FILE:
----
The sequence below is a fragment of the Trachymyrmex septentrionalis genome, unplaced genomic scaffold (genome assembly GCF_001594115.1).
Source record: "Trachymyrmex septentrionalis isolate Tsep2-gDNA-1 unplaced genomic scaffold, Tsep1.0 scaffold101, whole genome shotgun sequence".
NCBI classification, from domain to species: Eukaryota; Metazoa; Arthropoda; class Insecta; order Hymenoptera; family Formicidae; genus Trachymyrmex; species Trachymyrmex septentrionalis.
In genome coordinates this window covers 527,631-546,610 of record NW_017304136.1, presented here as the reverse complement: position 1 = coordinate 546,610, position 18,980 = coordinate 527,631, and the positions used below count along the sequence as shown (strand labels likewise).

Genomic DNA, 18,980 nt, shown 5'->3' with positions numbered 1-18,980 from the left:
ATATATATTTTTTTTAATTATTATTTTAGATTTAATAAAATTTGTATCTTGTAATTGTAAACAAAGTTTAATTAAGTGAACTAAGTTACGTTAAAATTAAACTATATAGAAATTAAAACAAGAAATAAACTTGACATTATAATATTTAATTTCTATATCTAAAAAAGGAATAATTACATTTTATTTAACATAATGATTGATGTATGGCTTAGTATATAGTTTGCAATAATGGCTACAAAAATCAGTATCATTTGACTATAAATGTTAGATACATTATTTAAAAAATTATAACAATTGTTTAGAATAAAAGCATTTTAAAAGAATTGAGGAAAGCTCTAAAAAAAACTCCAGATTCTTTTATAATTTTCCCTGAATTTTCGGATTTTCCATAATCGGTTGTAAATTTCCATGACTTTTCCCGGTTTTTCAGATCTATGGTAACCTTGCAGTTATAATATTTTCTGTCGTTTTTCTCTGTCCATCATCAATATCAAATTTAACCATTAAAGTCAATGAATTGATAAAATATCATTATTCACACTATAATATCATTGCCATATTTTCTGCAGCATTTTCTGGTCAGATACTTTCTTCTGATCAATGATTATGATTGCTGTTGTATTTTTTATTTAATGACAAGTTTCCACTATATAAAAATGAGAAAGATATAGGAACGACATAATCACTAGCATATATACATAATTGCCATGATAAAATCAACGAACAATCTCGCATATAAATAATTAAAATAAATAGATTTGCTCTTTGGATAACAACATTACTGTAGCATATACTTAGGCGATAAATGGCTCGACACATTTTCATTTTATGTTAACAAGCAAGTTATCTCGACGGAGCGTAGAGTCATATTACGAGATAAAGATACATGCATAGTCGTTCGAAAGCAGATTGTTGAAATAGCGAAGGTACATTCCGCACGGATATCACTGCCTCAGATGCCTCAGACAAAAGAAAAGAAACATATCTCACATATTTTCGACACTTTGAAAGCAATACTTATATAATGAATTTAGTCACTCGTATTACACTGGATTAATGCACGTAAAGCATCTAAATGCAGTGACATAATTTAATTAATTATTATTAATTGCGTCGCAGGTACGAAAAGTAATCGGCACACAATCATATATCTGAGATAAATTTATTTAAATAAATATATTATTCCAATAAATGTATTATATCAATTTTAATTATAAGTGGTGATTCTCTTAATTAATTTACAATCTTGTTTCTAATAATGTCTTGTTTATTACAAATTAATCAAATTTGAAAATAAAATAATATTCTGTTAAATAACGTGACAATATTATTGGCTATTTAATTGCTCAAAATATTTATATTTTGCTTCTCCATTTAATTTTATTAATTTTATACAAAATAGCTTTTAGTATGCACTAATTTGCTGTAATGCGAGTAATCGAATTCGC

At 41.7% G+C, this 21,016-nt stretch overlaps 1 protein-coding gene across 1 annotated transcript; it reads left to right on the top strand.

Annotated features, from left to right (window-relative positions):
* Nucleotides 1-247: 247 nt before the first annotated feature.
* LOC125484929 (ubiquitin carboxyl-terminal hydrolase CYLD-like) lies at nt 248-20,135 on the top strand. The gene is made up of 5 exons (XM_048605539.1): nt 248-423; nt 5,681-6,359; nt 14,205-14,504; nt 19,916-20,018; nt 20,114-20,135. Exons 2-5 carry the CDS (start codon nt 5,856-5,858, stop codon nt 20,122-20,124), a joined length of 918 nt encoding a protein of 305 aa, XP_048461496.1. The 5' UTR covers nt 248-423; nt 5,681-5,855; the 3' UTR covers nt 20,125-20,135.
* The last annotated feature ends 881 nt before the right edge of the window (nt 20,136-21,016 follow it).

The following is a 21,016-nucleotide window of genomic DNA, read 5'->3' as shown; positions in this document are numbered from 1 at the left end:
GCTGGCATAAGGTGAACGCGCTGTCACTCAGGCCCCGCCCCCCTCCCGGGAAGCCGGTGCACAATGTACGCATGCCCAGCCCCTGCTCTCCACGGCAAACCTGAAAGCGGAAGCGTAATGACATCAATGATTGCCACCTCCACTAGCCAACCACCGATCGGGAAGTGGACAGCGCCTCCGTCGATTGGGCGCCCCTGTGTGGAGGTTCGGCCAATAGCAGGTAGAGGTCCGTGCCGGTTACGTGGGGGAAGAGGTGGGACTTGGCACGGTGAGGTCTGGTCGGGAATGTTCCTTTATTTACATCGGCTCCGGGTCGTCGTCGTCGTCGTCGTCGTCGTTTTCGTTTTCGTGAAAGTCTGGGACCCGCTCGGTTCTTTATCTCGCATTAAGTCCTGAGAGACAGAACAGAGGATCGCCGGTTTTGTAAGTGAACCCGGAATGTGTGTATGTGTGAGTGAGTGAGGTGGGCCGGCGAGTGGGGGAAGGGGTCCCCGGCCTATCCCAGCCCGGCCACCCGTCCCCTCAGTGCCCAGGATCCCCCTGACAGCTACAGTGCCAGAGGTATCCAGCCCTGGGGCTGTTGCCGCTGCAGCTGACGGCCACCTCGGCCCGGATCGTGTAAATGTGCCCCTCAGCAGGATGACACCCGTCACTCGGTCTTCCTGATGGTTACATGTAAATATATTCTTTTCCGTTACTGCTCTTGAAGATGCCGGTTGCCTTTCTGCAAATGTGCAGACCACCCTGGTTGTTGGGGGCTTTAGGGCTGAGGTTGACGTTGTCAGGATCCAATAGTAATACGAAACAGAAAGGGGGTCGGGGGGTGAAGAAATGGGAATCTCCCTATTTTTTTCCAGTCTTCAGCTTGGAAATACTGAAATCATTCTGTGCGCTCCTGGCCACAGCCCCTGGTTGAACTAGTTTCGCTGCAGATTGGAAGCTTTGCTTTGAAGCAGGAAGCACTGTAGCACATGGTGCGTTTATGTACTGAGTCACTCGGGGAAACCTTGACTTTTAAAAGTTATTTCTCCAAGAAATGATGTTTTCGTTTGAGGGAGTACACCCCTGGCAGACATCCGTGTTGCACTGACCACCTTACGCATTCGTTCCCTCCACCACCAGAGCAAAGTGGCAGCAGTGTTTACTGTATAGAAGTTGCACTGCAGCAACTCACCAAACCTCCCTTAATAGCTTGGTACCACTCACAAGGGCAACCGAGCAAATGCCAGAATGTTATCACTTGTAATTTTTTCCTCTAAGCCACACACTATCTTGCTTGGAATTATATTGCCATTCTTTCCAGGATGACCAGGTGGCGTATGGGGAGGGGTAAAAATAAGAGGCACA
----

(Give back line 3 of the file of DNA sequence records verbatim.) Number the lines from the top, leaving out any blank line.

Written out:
NCBI classification, from domain to species: Eukaryota; Metazoa; Arthropoda; class Insecta; order Hymenoptera; family Formicidae; genus Trachymyrmex; species Trachymyrmex septentrionalis.